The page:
- OLYMPICS & PARALYMPICS
Public fears tipped balance over decision to ban spectators at Tokyo Games
16:02 JST, July 9, 2021
After intensive discussions with the Tokyo metropolitan government and the Tokyo Games organizing committee, the central government has decided to prioritize public concerns over the coronavirus pandemic and host Olympic events without spectators in the capital and its three neighboring prefectures.
“The Games will be held in an unprecedented situation, amid a state of emergency,” Prime Minister Yoshihide Suga said Thursday evening at a press conference at the Prime Minister’s Office.
Suga said he wanted to “show the world that we can overcome this difficulty through the efforts and wisdom of the people.” However, the situation is far from what he had initially been aiming for: holding the event in its “perfect form.”
Suga, Health, Labor and Welfare Minister Norihisa Tamura and Yasutoshi Nishimura, minister in charge of economic revitalization among others, met at the Prime Minister’s Office on Wednesday to discuss the emergency-level coronavirus measures that are currently in place for Tokyo and other areas.
In Tokyo, the number of new daily infections is on the rise and is estimated to reach 1,000 soon, according to some calculations. Tamura and Nishimura insisted that an emergency declaration was needed. The discussion lasted an hour, and Suga, who listened closely to their opinions, decided to declare another state of emergency, which he reportedly said would be “the last one.”
According to Tokyo metropolitan government officials, Tokyo Gov. Yuriko Koike had also been considering the possibility of holding the Games without spectators since early March, when the second state of emergency was extended. She had been working behind the scenes with the government and others so that they could switch to holding events without spectators if a state of emergency was in place during the Games.
However, up to 5,000 spectators are permitted at large-scale events during a state of emergency under existing regulations. According to some studies, the risk of infection is “close to zero” if spectators sit apart.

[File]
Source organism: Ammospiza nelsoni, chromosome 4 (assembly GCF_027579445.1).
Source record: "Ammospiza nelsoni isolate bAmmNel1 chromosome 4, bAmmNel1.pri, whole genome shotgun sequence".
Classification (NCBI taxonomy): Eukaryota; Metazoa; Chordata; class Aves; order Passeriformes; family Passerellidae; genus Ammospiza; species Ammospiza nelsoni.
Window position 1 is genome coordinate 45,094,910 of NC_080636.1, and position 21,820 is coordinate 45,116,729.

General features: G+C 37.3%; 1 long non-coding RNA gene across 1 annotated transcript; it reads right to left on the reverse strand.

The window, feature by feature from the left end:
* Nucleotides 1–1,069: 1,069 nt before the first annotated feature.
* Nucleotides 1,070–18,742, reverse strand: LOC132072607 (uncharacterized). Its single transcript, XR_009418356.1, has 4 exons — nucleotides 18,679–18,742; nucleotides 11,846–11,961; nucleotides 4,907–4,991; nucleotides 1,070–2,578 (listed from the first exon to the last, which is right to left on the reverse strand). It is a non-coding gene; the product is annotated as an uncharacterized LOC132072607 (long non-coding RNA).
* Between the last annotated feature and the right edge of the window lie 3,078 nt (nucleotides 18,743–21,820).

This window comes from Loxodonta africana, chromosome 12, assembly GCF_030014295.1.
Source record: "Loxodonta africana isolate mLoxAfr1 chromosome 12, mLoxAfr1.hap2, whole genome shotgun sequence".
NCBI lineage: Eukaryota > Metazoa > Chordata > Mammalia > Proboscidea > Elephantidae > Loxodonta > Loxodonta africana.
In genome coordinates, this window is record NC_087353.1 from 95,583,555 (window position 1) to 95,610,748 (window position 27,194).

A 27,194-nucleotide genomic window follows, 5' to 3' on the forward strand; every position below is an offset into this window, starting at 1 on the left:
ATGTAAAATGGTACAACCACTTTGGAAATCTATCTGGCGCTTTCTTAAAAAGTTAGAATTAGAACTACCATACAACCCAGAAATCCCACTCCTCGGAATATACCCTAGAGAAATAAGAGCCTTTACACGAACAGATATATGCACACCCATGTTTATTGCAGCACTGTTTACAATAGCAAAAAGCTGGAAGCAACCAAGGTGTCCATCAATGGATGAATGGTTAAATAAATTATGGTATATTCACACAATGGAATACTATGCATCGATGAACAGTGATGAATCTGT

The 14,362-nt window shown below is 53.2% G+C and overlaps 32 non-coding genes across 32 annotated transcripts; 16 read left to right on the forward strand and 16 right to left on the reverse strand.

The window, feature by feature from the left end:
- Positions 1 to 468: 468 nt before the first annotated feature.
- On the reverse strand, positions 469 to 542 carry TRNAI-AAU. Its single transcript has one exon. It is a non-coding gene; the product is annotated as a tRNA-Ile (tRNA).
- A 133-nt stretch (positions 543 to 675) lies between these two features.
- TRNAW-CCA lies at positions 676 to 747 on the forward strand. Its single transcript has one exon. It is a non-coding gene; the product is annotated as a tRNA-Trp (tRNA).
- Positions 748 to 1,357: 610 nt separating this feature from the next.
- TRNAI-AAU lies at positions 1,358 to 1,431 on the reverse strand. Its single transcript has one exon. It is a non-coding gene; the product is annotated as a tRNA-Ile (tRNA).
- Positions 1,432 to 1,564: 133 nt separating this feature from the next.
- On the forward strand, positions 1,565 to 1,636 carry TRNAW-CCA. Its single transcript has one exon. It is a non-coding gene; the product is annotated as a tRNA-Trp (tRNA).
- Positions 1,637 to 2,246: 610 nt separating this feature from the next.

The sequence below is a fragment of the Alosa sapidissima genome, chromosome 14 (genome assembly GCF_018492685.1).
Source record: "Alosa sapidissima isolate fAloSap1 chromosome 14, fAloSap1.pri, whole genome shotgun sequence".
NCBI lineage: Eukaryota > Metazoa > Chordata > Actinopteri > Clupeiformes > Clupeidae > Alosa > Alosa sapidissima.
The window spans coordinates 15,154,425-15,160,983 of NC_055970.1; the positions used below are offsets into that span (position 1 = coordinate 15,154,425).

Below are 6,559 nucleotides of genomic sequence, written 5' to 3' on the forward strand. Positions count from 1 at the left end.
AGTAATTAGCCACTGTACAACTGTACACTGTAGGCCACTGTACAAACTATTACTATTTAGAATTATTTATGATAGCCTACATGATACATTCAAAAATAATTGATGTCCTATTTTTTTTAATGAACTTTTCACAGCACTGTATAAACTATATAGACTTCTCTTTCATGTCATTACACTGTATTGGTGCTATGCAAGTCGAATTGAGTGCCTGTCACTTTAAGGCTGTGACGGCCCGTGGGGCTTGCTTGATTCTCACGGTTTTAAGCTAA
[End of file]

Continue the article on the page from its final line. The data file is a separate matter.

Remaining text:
As a result, the Tokyo Organizing Committee of the Olympic and Paralympic Games, among others, had been trying to find a way up to the last minute to permit spectators at some of the events to be held in Tokyo, Chiba, Kanagawa and Saitama prefectures.
Tokyo Organizing Committee President Seiko Hashimoto told Koike on Wednesday that the committee “wants to permit up to 5,000 spectators.” Even on Thursday, the organizing committee and the four governors were making adjustments to their plans.
Ultimately, concern over the increase in the number of people moving around was the decisive factor in the decision to bar spectators.
Unlike regular sports events, the Olympics are expected to attract visitors from all over Japan. Of the 42 Games venues, 25 are in Tokyo, including the 68,000-capacity National Stadium. The capital might have hosted up to 220,000 spectators a day, according to the metropolitan government.
If an infection cluster had occurred among spectators, it would have ignited criticism of the Games.
The governors of prefectures neighboring Tokyo said that if events in the capital were held without fans, it would be hard to gain the public’s understanding on permitting spectators in their prefectures.
The organizing committee and others will have to hastily adjust staffing arrangements for events, which could cause disruption.
During the Olympics, up to 18,000 security guards will work at event sites each day. Thursday’s decision is expected to greatly reduce their workload, including such procedures as baggage inspections. However, a major security company said, “Nothing has been decided yet.”
Personnel that had been responsible for security and infection control can be reassigned to understaffed positions, such as officials who attend to overseas athletes when they arrive in Japan.
“It would be a little easier if personnel who were supposed to handle spectators were instead reassigned to sections in need of staff. But, it won’t be easy to make changes,” a senior committee member said.
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